Mayor proclaims Fire Prevention Week in NC Oct. 3 to 9

Julie Davis
Nebraska City News-Press

“Learn the Sounds of Fire Safety” is the theme of the 2021 Fire Prevention Week, which will be observed in Nebraska City from Oct. 3 to 9.

Mayor Bryan Bequette proclaimed the week’s observance during the Sept. 20 Nebraska City City Council meeting. Nebraska City Fire Chief Rob Schreiner joined Bequette in making the proclamation.

This year’s theme is aimed at having people learn the sounds made by smoke detectors and carbon monoxide alarms. Families are encouraged to have and practice home safety plans that will ensure they can exit their homes safely in the event of an emergency.

According to the National Fire Protection Association (NFPA), home fires killed more than 2,700 peopl in the United States in 2019, and U.S. fire departments responded to 339,500 home fires across the country.

According to the latest NFPA “Smoke Alarms in the U.S.” report, working smoke alarms in the home reduce the risk of dying in a reported fire by more than half. However, almost three out of five home fire deaths occur in homes with no smoke alarms (41 percent) or smoke alarms that failed to operate (16 percent); missing or non-functional power sources, including missing or disconnected batteries, dead batteries, and disconnected hardwired alarms or other AC power issues, are the most common factors when smoke alarms fail to operate.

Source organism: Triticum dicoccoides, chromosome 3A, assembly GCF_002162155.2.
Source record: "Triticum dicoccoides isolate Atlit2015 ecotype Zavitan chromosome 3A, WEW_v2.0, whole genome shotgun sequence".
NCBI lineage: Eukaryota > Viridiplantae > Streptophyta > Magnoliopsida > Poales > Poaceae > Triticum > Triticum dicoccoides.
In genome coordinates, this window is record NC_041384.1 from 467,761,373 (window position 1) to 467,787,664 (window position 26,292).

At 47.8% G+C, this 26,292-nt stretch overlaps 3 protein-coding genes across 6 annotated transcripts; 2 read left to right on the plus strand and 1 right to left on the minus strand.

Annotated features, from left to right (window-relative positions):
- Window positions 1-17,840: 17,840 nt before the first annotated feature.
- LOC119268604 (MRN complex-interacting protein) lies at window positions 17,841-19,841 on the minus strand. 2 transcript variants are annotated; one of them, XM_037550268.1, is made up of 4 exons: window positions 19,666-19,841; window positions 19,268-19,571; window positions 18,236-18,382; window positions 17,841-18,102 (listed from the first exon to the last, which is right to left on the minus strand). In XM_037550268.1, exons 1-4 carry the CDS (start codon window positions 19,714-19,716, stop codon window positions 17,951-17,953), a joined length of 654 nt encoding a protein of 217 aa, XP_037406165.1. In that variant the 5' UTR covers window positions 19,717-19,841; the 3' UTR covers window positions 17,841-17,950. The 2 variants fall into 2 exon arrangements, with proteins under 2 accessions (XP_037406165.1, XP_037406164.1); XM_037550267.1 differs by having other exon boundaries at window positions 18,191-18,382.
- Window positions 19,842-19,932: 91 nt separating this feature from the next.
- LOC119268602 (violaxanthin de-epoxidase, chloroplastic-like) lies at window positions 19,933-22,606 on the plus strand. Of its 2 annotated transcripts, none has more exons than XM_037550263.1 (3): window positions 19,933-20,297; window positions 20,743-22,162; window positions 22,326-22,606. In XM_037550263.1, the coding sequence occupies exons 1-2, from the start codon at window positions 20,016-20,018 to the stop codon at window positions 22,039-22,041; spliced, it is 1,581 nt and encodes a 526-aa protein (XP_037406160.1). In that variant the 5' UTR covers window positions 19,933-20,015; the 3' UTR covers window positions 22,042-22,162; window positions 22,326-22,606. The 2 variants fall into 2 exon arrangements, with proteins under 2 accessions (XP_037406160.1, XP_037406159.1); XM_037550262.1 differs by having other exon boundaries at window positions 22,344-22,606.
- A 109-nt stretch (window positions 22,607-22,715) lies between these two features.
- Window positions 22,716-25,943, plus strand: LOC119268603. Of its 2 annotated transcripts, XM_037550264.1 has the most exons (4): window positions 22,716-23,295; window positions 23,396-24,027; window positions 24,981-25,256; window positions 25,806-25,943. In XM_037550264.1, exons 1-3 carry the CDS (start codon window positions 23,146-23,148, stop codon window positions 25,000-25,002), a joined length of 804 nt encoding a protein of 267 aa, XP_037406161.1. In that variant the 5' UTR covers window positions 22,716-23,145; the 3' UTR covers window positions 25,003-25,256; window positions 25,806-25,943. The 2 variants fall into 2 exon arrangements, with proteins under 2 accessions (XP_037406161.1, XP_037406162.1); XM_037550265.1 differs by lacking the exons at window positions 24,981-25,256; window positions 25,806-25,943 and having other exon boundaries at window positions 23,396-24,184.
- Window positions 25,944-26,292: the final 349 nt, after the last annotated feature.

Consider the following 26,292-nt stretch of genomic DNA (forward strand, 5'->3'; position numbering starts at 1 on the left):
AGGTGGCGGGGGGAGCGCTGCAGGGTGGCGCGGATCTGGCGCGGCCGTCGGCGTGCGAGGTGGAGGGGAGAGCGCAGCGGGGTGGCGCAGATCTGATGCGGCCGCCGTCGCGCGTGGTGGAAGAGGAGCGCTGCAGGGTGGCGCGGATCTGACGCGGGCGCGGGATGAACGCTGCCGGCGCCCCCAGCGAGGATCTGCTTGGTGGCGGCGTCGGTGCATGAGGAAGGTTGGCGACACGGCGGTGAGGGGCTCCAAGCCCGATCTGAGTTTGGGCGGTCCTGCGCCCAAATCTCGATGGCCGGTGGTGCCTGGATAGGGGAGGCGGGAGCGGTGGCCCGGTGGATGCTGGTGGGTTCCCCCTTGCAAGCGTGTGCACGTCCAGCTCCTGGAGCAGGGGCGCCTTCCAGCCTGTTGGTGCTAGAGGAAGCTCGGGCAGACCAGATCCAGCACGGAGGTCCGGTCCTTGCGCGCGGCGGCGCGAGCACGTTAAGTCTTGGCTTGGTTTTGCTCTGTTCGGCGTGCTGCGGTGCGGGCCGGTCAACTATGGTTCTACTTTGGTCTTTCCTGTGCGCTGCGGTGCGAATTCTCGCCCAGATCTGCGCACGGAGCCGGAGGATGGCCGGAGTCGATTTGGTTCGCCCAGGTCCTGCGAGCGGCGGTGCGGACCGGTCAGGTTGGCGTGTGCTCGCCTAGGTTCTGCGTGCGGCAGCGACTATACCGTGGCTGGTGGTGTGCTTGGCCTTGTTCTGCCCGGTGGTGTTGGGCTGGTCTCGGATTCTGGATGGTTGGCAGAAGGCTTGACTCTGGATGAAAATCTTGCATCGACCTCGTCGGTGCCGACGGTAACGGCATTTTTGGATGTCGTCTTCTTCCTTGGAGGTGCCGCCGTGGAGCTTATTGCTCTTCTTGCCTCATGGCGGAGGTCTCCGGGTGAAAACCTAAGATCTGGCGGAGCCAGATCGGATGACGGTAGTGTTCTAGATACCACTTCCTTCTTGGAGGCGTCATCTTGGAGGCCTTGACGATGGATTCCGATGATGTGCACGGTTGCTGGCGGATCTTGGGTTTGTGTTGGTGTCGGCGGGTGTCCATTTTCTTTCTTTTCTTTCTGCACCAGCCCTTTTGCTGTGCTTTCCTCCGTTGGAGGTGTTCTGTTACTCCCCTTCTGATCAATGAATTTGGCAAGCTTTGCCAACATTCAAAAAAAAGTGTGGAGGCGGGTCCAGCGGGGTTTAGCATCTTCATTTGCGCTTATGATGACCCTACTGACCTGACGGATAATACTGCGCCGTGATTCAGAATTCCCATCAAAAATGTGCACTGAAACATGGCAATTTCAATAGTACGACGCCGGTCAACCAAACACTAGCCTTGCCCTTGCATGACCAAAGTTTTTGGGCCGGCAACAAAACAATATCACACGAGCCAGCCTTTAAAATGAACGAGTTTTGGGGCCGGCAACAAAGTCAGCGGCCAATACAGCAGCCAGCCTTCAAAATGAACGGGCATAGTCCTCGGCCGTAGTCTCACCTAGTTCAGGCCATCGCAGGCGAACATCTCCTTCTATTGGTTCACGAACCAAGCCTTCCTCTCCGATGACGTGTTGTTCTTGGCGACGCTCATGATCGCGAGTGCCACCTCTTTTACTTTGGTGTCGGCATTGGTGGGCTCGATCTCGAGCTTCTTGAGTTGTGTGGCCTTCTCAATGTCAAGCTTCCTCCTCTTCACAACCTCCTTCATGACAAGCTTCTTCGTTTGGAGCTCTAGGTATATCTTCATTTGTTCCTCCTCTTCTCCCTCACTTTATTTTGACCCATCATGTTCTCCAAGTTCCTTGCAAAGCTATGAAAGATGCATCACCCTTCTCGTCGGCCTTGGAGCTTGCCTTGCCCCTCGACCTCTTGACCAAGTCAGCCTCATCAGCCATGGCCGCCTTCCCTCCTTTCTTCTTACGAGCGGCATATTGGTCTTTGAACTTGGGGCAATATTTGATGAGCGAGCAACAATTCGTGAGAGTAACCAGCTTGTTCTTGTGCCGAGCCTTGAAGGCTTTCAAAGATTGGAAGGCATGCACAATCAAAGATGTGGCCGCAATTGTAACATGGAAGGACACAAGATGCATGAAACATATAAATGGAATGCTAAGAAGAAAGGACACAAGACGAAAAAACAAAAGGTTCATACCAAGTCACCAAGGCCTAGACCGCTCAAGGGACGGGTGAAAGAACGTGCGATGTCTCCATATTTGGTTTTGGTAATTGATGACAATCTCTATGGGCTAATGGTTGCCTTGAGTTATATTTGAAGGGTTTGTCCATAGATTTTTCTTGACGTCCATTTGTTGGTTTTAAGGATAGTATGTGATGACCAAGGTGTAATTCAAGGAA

The NFPA offers these tips (and reminder sentences) for knowing what the sounds smoke and carbon monoxide alarms mean:

Smoke Alarms (Hear a beep. Get on your feet.)

A continued set of three loud beeps—beep, beep, beep—means smoke or fire. Get out, call 9-1-1, and stay out.

A single “chirp” every 30 or 60 seconds means the battery is low and must be changed.

All smoke alarms must be replaced after 10 years.

Chirping that continues after the battery has been replaced means the alarm is at the end of its life and the unit must be replaced.

Carbon Monoxide (CO) Alarms (Hear a chirp. Make a change.)

A continuous set of four loud beeps—beep, beep, beep, beep—means carbon monoxide is present in your home. Go outside, call 9-1-1 and stay out.

A single chirp every 30 or 60 seconds means the battery is low and must be replaced.

CO alarms also have “end of life” sounds that vary by manufacturer. This means it’s time to get a new CO alarm.

Chirping that continues after the battery has been replaced means the alarm is at the end of its life and the unit must be replaced.

Fire Prevention Week